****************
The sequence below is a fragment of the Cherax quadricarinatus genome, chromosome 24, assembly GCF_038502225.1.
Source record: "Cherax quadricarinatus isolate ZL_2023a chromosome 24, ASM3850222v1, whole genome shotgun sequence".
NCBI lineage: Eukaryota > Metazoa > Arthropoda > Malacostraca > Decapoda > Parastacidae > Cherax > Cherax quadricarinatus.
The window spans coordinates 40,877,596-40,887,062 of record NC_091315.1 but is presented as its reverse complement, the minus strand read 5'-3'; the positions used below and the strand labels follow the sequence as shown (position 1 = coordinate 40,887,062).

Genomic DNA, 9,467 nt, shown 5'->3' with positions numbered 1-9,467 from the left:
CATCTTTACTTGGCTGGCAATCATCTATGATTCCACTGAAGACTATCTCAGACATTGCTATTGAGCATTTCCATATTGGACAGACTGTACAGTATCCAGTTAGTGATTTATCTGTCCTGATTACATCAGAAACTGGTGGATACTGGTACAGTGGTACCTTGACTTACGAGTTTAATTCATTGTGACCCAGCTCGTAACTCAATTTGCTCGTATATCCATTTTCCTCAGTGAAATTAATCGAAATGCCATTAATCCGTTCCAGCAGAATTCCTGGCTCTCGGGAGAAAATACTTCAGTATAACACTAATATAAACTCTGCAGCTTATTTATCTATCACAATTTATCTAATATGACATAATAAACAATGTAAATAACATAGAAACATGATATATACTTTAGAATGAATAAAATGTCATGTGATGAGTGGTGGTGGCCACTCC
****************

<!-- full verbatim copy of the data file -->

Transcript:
The sequence below is a fragment of the Cherax quadricarinatus genome, chromosome 24, assembly GCF_038502225.1.
Source record: "Cherax quadricarinatus isolate ZL_2023a chromosome 24, ASM3850222v1, whole genome shotgun sequence".
NCBI lineage: Eukaryota > Metazoa > Arthropoda > Malacostraca > Decapoda > Parastacidae > Cherax > Cherax quadricarinatus.
The window spans coordinates 40,877,596-40,887,062 of record NC_091315.1 but is presented as its reverse complement, the minus strand read 5'-3'; the positions used below and the strand labels follow the sequence as shown (position 1 = coordinate 40,887,062).

Genomic DNA, 9,467 nt, shown 5'->3' with positions numbered 1-9,467 from the left:
CATCTTTACTTGGCTGGCAATCATCTATGATTCCACTGAAGACTATCTCAGACATTGCTATTGAGCATTTCCATATTGGACAGACTGTACAGTATCCAGTTAGTGATTTATCTGTCCTGATTACATCAGAAACTGGTGGATACTGGTACAGTGGTACCTTGACTTACGAGTTTAATTCATTGTGACCCAGCTCGTAACTCAATTTGCTCGTATATCCATTTTCCTCAGTGAAATTAATCGAAATGCCATTAATCCGTTCCAGCAGAATTCCTGGCTCTCGGGAGAAAATACTTCAGTATAACACTAATATAAACTCTGCAGCTTATTTATCTATCACAATTTATCTAATATGACATAATAAACAATGTAAATAACATAGAAACATGATATATACTTTAGAATGAATAAAATGTCATGTGATGAGTGGTGGTGGCCACTCC